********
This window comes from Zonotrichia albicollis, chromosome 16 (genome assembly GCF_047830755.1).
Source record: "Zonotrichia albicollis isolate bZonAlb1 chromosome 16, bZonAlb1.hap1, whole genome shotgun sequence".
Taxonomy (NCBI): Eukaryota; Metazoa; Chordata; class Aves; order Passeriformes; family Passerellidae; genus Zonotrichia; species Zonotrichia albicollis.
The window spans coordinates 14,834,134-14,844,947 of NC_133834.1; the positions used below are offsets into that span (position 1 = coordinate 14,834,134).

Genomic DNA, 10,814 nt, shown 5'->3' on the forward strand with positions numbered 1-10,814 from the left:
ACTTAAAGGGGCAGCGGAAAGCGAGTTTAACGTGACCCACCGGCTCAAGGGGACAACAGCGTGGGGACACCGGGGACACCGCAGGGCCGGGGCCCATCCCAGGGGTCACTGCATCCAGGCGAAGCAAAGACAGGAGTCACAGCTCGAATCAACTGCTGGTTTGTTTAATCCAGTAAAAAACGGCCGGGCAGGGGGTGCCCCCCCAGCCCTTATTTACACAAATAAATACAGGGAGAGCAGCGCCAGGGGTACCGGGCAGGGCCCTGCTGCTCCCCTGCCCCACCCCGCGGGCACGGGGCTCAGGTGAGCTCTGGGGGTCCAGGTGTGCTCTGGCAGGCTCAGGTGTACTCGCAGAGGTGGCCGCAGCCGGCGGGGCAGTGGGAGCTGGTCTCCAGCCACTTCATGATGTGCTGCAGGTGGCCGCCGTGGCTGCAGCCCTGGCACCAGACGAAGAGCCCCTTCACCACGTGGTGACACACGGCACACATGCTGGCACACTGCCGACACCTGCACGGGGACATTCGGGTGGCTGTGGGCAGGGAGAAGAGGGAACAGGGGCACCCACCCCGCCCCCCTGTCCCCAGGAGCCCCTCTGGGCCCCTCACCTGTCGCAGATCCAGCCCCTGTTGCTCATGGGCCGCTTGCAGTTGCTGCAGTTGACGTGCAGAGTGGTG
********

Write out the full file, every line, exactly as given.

This window comes from Zonotrichia albicollis, chromosome 16 (genome assembly GCF_047830755.1).
Source record: "Zonotrichia albicollis isolate bZonAlb1 chromosome 16, bZonAlb1.hap1, whole genome shotgun sequence".
Taxonomy (NCBI): Eukaryota; Metazoa; Chordata; class Aves; order Passeriformes; family Passerellidae; genus Zonotrichia; species Zonotrichia albicollis.
The window spans coordinates 14,834,134-14,844,947 of NC_133834.1; the positions used below are offsets into that span (position 1 = coordinate 14,834,134).

Genomic DNA, 10,814 nt, shown 5'->3' on the forward strand with positions numbered 1-10,814 from the left:
ACTTAAAGGGGCAGCGGAAAGCGAGTTTAACGTGACCCACCGGCTCAAGGGGACAACAGCGTGGGGACACCGGGGACACCGCAGGGCCGGGGCCCATCCCAGGGGTCACTGCATCCAGGCGAAGCAAAGACAGGAGTCACAGCTCGAATCAACTGCTGGTTTGTTTAATCCAGTAAAAAACGGCCGGGCAGGGGGTGCCCCCCCAGCCCTTATTTACACAAATAAATACAGGGAGAGCAGCGCCAGGGGTACCGGGCAGGGCCCTGCTGCTCCCCTGCCCCACCCCGCGGGCACGGGGCTCAGGTGAGCTCTGGGGGTCCAGGTGTGCTCTGGCAGGCTCAGGTGTACTCGCAGAGGTGGCCGCAGCCGGCGGGGCAGTGGGAGCTGGTCTCCAGCCACTTCATGATGTGCTGCAGGTGGCCGCCGTGGCTGCAGCCCTGGCACCAGACGAAGAGCCCCTTCACCACGTGGTGACACACGGCACACATGCTGGCACACTGCCGACACCTGCACGGGGACATTCGGGTGGCTGTGGGCAGGGAGAAGAGGGAACAGGGGCACCCACCCCGCCCCCCTGTCCCCAGGAGCCCCTCTGGGCCCCTCACCTGTCGCAGATCCAGCCCCTGTTGCTCATGGGCCGCTTGCAGTTGCTGCAGTTGACGTGCAGAGTGGTG